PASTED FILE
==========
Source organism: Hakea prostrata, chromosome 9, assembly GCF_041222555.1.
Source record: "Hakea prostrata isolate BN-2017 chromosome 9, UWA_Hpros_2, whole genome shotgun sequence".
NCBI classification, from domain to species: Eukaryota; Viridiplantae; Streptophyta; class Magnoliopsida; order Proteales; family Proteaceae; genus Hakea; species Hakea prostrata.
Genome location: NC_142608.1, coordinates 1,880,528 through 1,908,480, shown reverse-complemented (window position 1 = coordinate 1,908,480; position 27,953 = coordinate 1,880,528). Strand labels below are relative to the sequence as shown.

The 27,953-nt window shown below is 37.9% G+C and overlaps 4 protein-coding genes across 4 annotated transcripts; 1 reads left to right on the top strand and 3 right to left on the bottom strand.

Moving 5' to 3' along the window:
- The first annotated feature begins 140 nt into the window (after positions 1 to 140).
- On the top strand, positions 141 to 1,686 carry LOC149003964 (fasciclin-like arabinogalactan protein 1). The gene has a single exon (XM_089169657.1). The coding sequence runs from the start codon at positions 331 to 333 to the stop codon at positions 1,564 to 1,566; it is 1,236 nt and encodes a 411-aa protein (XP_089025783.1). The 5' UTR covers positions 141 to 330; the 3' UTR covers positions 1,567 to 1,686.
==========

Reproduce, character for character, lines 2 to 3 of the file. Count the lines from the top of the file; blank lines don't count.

Source record: "Hakea prostrata isolate BN-2017 chromosome 9, UWA_Hpros_2, whole genome shotgun sequence".
NCBI classification, from domain to species: Eukaryota; Viridiplantae; Streptophyta; class Magnoliopsida; order Proteales; family Proteaceae; genus Hakea; species Hakea prostrata.